I.O.U.S.A.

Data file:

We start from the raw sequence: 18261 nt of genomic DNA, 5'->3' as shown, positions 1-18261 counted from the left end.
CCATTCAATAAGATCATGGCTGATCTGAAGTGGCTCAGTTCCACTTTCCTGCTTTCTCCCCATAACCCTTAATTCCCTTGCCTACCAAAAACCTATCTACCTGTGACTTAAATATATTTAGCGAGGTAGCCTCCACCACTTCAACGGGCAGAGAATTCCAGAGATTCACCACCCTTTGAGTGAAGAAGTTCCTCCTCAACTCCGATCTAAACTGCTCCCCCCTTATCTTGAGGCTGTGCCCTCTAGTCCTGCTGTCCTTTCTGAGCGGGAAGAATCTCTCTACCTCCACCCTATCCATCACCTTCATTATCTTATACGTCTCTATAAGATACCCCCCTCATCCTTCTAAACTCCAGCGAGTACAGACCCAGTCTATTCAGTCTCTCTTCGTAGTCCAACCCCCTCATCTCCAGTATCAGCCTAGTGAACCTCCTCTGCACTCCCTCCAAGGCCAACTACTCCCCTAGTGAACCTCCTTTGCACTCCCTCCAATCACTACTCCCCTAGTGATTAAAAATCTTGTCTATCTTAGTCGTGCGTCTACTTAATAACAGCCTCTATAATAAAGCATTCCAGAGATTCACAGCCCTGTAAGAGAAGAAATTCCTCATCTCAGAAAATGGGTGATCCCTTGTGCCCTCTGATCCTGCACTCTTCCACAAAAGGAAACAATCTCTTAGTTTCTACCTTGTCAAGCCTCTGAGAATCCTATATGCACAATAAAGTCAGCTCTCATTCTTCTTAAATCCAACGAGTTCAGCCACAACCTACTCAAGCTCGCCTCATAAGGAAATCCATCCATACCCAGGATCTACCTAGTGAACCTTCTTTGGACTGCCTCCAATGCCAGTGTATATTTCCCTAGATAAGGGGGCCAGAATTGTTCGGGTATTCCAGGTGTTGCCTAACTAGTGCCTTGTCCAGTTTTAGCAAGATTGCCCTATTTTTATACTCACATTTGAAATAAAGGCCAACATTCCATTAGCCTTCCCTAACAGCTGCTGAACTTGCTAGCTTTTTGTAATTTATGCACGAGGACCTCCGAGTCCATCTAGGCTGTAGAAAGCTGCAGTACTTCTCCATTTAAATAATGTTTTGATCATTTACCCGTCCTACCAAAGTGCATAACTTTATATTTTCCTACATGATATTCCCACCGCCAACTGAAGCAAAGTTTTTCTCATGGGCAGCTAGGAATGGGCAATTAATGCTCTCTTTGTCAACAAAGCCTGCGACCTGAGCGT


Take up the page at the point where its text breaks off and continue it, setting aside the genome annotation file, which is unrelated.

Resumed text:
Some topics are just over my head, and I feel no shame in admitting that fact. The nuances of economics often leave me befuddled, and I’m happy if I can just get a broad understanding of the issue. Having said that, I.O.U.S.A. was an informative, very important documentary that was actually relatively easy for me to understand. For those of you with no designs on the Wharton School of Business, I think you’ll be able to understand it as well. The film offers an in-depth examination of America’s crippling debt, highlighting the financial crisis as one of the most important issues of our lifetime, the handling of which will shape the futures of our children. Economics is not a sexy topic, so despite the film’s gravity it probably will not be viewed by the average person looking to enjoy an afternoon at the movies. The film begins with a brief overview of the history of our national debt. Our founding fathers placed an emphasis on eradicating debt and were successfully able to pay down our significant debt in the wake of the Revolutionary War. World Wars I and II increased our debt, but we again were able to pay it down significantly through the purchase of war bonds and other methods. The 1980’s bought inflation, and our national debt increased. Under the Clinton administration, the national debt decreased significantly and we actually had a surplus when he left office – no small feat by any stretch of the imagination. As a matter of fact, the surplus was the first we had in over 30 years. Ahh, but that was then and this is now. Our national debt is somewhere around 10 trillion dollars, an astronomical figure that will not change unless we make significant changes here at home. The film outlined the biggest drains on the U.S. economy, the largest of which is the money being eaten up by Social Security and Medicare. It also discussed our dependence on foreign nations, and it’s not simply those nations in the Middle East, as you might think. Apparently China practically owns the U.S. We heavily rely on the importation of their goods, while very few other nations are clamoring for any of our products. Even if we stopped spending money on the war in Iraq, fixed Social Security, and eliminated earmarks, we’d STILL be in the hole. I started to feel pretty depressed as I sat through this movie. I appreciate the severity of our current financial situation, but it would have been useful if the movie offered a more detailed look at what everyday folks like you and me can do to help the economy. After 78 minutes of informative but very bleak data, the movie spent the few remaining minutes offering a glimmer of hope. The only problem is that it wasn’t enough. You wanna know what we can do to help diminish the national debt? Save money. Don’t buy what you can’t afford. After sitting through a sophisticated financial tutorial, that’s the conclusion the film boils down to? I was a little disappointed. The movie also mentioned that leadership was important, which is very relevant considering that election day is upon us. I just would have liked a more sophisticated discussion of how we can fix the problem. Overall, I.O.U.S.A. was an important film, but the nature of the topic makes for a rather dry night at the movies. It was interesting, but painted a somber picture. I guess the truth hurts.

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